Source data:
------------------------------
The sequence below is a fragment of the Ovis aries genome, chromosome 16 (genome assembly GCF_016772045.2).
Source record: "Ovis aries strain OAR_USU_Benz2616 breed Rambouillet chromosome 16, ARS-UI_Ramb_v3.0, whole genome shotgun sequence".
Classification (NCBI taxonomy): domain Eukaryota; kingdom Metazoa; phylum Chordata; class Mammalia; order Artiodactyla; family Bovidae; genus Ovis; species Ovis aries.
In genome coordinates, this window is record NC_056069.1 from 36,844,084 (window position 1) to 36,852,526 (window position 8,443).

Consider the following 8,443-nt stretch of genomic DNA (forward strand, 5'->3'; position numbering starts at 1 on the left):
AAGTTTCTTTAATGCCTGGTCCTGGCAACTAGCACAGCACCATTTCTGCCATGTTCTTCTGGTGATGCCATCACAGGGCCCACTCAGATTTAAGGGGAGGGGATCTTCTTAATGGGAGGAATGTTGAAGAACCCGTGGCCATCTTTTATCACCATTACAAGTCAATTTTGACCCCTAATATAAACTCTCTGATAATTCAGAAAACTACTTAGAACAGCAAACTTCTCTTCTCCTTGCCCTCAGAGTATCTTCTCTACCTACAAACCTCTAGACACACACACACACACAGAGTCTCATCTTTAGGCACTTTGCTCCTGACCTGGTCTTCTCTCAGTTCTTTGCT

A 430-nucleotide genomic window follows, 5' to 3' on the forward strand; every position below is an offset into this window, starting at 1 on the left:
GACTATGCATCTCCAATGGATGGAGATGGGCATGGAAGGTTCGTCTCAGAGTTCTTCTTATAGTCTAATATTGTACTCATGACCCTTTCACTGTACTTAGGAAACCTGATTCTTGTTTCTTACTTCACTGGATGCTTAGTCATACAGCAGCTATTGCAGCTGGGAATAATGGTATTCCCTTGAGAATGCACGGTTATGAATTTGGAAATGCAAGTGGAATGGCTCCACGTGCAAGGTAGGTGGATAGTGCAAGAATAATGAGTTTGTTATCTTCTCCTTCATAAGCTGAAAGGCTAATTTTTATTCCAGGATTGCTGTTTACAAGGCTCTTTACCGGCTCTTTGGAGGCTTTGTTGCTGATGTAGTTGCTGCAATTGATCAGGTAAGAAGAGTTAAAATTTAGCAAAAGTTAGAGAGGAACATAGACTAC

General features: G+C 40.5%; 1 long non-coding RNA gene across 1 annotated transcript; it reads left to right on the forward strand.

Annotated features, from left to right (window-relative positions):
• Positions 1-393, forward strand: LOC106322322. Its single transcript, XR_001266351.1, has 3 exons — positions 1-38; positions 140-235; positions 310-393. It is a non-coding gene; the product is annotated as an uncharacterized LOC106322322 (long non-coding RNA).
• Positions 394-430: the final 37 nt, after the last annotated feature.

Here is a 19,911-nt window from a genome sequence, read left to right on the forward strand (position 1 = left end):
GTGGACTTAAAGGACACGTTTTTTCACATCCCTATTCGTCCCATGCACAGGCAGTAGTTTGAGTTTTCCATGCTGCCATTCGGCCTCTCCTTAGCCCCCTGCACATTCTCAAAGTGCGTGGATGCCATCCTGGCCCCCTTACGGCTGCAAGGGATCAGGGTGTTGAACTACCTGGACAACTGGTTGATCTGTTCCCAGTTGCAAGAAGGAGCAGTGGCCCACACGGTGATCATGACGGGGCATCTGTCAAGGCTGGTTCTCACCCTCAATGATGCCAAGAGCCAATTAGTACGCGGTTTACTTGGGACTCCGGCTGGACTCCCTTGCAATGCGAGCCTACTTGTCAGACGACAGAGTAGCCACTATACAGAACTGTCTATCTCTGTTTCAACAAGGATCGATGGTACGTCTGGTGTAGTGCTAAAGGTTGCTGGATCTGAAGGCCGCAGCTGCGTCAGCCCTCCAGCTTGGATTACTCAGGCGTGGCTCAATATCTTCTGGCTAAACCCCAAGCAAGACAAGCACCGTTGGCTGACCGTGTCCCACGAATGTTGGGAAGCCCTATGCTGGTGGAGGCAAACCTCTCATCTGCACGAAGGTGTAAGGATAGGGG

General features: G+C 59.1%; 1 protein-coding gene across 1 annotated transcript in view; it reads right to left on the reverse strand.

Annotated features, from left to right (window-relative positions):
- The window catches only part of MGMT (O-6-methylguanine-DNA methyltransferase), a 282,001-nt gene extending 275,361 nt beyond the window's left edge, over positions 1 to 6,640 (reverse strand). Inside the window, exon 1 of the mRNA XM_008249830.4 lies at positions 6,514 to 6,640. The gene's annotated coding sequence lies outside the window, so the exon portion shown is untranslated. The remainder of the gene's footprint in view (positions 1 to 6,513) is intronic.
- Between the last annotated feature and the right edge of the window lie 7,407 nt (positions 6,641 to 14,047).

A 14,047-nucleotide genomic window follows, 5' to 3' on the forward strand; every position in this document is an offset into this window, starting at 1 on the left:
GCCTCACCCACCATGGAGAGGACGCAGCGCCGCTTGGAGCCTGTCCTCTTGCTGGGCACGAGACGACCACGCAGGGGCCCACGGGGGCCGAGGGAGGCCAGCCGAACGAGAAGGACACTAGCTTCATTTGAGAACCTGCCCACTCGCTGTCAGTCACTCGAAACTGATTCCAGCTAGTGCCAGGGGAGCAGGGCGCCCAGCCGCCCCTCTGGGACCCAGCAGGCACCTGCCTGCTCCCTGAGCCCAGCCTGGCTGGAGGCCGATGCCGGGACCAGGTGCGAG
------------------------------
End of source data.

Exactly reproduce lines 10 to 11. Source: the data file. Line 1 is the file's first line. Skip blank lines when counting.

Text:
Annotated features, from left to right (window-relative positions):
• Positions 1-393, forward strand: LOC106322322. Its single transcript, XR_001266351.1, has 3 exons — positions 1-38; positions 140-235; positions 310-393. It is a non-coding gene; the product is annotated as an uncharacterized LOC106322322 (long non-coding RNA).